¶4 In Jones, the Court determined, “[t]he legislature's use of the term ‘he’ in the above quoted statutory language of § 701.7 cannot be interpreted to include deaths which occur at the hands of police officers, victims of the underlying felony, or innocent bystanders.” Id. 1993 OK CR 36, ¶ 7, 859 P.2d at 515. “Therefore ․ we find the express language of Oklahoma's felony-murder statutes precludes prosecutions where the victim was killed by someone other than the defendant or an accomplice.” Id. 1993 OK CR 36, ¶ 8, 859 P.2d at 515.
¶5 In 1996, the Legislature responded to the approach taken in Jones. The Legislature amended the felony-murder statute as follows:
A person also commits the crime of murder in the first degree murder when he takes the life of a human being, regardless of malice, in the when that person or any other person takes the life of a human being during, or if the death of a human being results from, the commission or attempted commission of murder of another person, shooting, or discharge of a firearm or crossbow with intent to kill, intentional discharge of a firearm or other deadly weapon into any dwelling or building as provided in Section 1289.17A of this title, forcible rape, robbery with a dangerous weapon, kidnapping, escape from lawful custody, first degree burglary, first degree arson, unlawful distributing or dispensing of controlled dangerous substances, or trafficking in illegal drugs.
21 O.S.Supp.1996, § 701.7(B).
¶6 This Court recognized the legislative intent of the 1996 amendment in 2003 when it decided Kinchion v. State, 2003 OK CR 28, ¶ 6, 81 P.3d 681, 683, stating in part:
This Court held [in State v. Jones] that the express language of the felony-murder statute precluded prosecutions where the victim was killed by someone other than the defendant or an accomplice. In 1996, section 701.7(B) was amended and the language broadened to include deaths, which occur at the hands of the intended victim of the underlying felony, police officers, or innocent bystanders.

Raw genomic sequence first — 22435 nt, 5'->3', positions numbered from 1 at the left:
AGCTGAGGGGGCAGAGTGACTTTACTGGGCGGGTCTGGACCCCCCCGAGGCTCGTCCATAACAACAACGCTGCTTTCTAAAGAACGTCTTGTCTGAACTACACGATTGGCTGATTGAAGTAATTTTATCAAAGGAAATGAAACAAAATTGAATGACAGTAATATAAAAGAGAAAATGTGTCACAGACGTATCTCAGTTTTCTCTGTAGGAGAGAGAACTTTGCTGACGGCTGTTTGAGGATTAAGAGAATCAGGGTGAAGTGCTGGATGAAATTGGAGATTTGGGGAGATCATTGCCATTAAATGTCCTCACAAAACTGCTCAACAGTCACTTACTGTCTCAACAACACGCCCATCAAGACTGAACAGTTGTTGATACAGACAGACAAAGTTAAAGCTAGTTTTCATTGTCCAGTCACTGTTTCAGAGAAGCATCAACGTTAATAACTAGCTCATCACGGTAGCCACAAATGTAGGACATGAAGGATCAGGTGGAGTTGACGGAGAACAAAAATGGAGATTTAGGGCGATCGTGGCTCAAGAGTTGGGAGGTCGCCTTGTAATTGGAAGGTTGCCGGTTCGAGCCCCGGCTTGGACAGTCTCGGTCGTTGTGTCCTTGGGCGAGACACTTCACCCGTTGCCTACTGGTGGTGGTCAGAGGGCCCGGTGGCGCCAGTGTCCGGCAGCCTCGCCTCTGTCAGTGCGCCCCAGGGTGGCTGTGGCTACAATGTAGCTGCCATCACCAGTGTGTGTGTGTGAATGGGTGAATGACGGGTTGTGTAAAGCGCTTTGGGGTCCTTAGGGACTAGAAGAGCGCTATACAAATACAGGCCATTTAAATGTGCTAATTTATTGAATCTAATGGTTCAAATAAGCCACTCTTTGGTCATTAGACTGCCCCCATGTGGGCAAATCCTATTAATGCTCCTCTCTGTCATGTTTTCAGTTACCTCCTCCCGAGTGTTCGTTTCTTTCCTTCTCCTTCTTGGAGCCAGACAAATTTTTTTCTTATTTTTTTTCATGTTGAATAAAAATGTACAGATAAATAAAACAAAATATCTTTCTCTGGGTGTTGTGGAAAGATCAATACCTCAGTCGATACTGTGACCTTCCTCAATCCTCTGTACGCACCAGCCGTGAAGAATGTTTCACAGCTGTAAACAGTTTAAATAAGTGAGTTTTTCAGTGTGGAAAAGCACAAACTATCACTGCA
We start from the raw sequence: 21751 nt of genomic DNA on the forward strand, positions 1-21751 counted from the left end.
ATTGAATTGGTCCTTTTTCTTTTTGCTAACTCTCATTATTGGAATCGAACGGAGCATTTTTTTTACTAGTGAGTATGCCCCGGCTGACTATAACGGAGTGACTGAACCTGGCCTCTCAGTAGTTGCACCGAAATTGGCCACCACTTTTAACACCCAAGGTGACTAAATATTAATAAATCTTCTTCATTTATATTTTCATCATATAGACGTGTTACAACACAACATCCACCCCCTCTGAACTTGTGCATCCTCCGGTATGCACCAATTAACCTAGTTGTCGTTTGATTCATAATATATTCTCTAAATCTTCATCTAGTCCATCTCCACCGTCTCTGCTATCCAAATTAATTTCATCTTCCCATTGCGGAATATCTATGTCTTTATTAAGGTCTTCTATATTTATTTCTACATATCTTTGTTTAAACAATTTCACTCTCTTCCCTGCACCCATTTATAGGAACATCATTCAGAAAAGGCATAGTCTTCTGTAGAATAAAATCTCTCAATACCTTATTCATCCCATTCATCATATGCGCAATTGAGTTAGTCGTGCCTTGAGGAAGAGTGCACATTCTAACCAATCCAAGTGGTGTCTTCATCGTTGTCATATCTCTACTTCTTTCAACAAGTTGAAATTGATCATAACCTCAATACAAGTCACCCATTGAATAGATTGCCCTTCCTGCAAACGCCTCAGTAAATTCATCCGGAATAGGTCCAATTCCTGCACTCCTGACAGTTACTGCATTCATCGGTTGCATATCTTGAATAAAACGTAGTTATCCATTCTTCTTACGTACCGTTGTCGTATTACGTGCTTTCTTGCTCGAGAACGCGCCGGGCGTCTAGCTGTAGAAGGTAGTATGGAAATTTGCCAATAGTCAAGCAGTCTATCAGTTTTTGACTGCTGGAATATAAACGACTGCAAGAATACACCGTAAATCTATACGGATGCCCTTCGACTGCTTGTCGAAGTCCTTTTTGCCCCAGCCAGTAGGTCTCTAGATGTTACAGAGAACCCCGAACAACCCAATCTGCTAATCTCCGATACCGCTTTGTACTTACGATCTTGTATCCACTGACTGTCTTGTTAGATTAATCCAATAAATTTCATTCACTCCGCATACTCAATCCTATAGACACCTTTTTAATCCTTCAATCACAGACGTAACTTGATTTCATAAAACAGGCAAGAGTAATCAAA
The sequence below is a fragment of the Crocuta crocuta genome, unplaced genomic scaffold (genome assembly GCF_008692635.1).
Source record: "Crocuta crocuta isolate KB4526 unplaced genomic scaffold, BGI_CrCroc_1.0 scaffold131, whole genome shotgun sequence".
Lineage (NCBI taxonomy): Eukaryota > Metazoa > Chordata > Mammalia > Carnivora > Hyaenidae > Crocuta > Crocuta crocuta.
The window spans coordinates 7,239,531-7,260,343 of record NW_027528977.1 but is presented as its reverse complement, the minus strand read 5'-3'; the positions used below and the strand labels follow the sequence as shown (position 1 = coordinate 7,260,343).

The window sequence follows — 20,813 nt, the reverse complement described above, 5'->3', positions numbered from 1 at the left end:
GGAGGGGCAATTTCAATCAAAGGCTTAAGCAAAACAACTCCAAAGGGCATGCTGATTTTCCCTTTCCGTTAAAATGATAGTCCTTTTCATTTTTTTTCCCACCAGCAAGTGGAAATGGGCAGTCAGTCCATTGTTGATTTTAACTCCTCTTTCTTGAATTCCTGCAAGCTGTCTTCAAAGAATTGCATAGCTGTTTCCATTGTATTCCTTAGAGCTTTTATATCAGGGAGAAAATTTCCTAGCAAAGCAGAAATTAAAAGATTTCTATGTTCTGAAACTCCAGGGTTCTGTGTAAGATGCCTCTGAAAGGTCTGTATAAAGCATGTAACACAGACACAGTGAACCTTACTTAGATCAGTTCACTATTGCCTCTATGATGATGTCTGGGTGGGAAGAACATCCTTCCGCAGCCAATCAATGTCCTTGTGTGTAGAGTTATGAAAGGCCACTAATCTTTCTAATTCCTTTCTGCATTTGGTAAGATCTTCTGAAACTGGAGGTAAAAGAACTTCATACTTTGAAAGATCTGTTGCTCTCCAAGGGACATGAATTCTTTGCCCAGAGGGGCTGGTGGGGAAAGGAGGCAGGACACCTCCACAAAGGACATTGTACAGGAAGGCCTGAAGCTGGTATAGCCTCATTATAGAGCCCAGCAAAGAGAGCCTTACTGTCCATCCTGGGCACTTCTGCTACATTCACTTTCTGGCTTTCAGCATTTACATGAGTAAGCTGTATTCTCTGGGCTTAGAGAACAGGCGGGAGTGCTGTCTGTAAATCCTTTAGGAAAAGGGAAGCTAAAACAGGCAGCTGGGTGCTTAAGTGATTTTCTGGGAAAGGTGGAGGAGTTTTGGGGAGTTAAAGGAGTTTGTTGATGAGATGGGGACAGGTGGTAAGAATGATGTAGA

2003 OK CR 28, ¶ 6, 81 P.3d at 683.
¶7 This Court noted, “[t]he amended language is consistent with [this Court's] long-standing interpretation of the felony murder doctrine.” Id. 2003 OK CR 28, ¶ 7, 81 P.3d at 683 (citing Hatch v. State, 1983 OK CR 47, 662 P.2d 1377).
¶8 In Dickens v. State, 2005 OK CR 4, ¶ 8, 106 P.3d 599, 601, the Court made it clear that “first degree murder occurs ‘when that person or any other person takes the life of a human being’ in the commission of enumerated felonies.” “This clear, unambiguous language subjects Appellant to prosecution and conviction under our felony murder statute. That a police officer killed a codefendant does not relieve Appellant of responsibility for the death.” Id. Further:
When reviewing the plain language of this statute as amended, the intent is absolutely clear on its face: in 1996 the legislature wanted to bolster § 701.7(B) to include any murder that occurs as a result of an enumerated felony. In other words, it appears the legislature recognized the grave danger these type of acts created for all persons involved and wanted to hold those who created the danger accountable.
2005 OK CR 4, ¶ 4, 106 P.3d at 602 (Lumpkin, J. specially concurring).
¶9 This history shows that the Legislature has clearly intended for the Felony Murder Doctrine to apply to third persons when their participation in felonious conduct results in the death of another. Sufficient evidence was presented in this case to show that Appellant was involved in felonious conduct and that his involvement was sufficient to establish a nexus between the felonious conduct and the resulting deaths pursuant to Wade v. State, 1978 OK CR 77, ¶ 4, 581 P.2d 914, 916. The majority should not make the same mistake this Court made in Jones in seeking to narrow the application of the statute when both the Legislature and this Court have clearly identified the legislative intent to apply the statute broadly to all persons involved in the enumerated criminal conduct. Therefore, I dissent to the majority's decision to reverse the conviction and remand this case for a new trial.
¶1 I respectfully dissent. Simms was properly convicted of first degree murder for arranging a purchase or pretended purchase of marijuana in which the seller and his companion were shot to death by Simms or his armed confederate. In the unpublished Daniel opinion, the Court reasoned that because a buyer/recipient of controlled drugs was not an aider or abettor of the seller/distributor, and thus not a principal to the drug distribution crime, he could not be convicted of felony murder. Daniel, slip op. at 11-12.